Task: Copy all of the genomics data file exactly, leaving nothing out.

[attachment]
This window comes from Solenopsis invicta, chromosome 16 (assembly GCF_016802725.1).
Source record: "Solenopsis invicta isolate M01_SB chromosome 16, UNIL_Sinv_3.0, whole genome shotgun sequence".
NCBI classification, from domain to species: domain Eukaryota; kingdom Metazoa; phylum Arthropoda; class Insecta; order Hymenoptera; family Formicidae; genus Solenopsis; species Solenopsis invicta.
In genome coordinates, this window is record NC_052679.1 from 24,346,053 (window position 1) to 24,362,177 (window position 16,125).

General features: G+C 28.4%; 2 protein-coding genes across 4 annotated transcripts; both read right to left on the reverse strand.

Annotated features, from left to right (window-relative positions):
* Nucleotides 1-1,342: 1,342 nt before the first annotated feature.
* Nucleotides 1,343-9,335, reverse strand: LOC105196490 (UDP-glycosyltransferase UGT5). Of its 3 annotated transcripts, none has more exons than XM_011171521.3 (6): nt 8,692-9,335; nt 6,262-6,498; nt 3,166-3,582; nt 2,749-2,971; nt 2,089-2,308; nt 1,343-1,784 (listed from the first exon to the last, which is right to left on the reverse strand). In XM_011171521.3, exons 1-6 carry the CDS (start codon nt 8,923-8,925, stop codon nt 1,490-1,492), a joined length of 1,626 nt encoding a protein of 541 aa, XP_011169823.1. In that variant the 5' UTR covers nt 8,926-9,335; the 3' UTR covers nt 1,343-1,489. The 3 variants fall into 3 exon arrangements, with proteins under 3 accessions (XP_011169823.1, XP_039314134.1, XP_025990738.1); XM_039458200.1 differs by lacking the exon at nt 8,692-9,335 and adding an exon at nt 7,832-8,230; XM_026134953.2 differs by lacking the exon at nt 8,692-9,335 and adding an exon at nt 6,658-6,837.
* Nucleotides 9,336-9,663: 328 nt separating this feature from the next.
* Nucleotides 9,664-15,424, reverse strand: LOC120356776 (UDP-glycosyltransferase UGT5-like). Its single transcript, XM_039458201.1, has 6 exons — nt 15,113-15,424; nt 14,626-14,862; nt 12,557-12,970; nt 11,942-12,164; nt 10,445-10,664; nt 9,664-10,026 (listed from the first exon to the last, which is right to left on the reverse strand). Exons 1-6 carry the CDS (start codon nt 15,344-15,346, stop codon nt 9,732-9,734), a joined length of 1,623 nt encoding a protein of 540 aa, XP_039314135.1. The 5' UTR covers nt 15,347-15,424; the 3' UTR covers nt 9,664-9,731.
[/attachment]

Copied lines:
This window comes from Solenopsis invicta, chromosome 16 (assembly GCF_016802725.1).
Source record: "Solenopsis invicta isolate M01_SB chromosome 16, UNIL_Sinv_3.0, whole genome shotgun sequence".
NCBI classification, from domain to species: domain Eukaryota; kingdom Metazoa; phylum Arthropoda; class Insecta; order Hymenoptera; family Formicidae; genus Solenopsis; species Solenopsis invicta.
In genome coordinates, this window is record NC_052679.1 from 24,346,053 (window position 1) to 24,362,177 (window position 16,125).

General features: G+C 28.4%; 2 protein-coding genes across 4 annotated transcripts; both read right to left on the reverse strand.

Annotated features, from left to right (window-relative positions):
* Nucleotides 1-1,342: 1,342 nt before the first annotated feature.
* Nucleotides 1,343-9,335, reverse strand: LOC105196490 (UDP-glycosyltransferase UGT5). Of its 3 annotated transcripts, none has more exons than XM_011171521.3 (6): nt 8,692-9,335; nt 6,262-6,498; nt 3,166-3,582; nt 2,749-2,971; nt 2,089-2,308; nt 1,343-1,784 (listed from the first exon to the last, which is right to left on the reverse strand). In XM_011171521.3, exons 1-6 carry the CDS (start codon nt 8,923-8,925, stop codon nt 1,490-1,492), a joined length of 1,626 nt encoding a protein of 541 aa, XP_011169823.1. In that variant the 5' UTR covers nt 8,926-9,335; the 3' UTR covers nt 1,343-1,489. The 3 variants fall into 3 exon arrangements, with proteins under 3 accessions (XP_011169823.1, XP_039314134.1, XP_025990738.1); XM_039458200.1 differs by lacking the exon at nt 8,692-9,335 and adding an exon at nt 7,832-8,230; XM_026134953.2 differs by lacking the exon at nt 8,692-9,335 and adding an exon at nt 6,658-6,837.
* Nucleotides 9,336-9,663: 328 nt separating this feature from the next.
* Nucleotides 9,664-15,424, reverse strand: LOC120356776 (UDP-glycosyltransferase UGT5-like). Its single transcript, XM_039458201.1, has 6 exons — nt 15,113-15,424; nt 14,626-14,862; nt 12,557-12,970; nt 11,942-12,164; nt 10,445-10,664; nt 9,664-10,026 (listed from the first exon to the last, which is right to left on the reverse strand). Exons 1-6 carry the CDS (start codon nt 15,344-15,346, stop codon nt 9,732-9,734), a joined length of 1,623 nt encoding a protein of 540 aa, XP_039314135.1. The 5' UTR covers nt 15,347-15,424; the 3' UTR covers nt 9,664-9,731.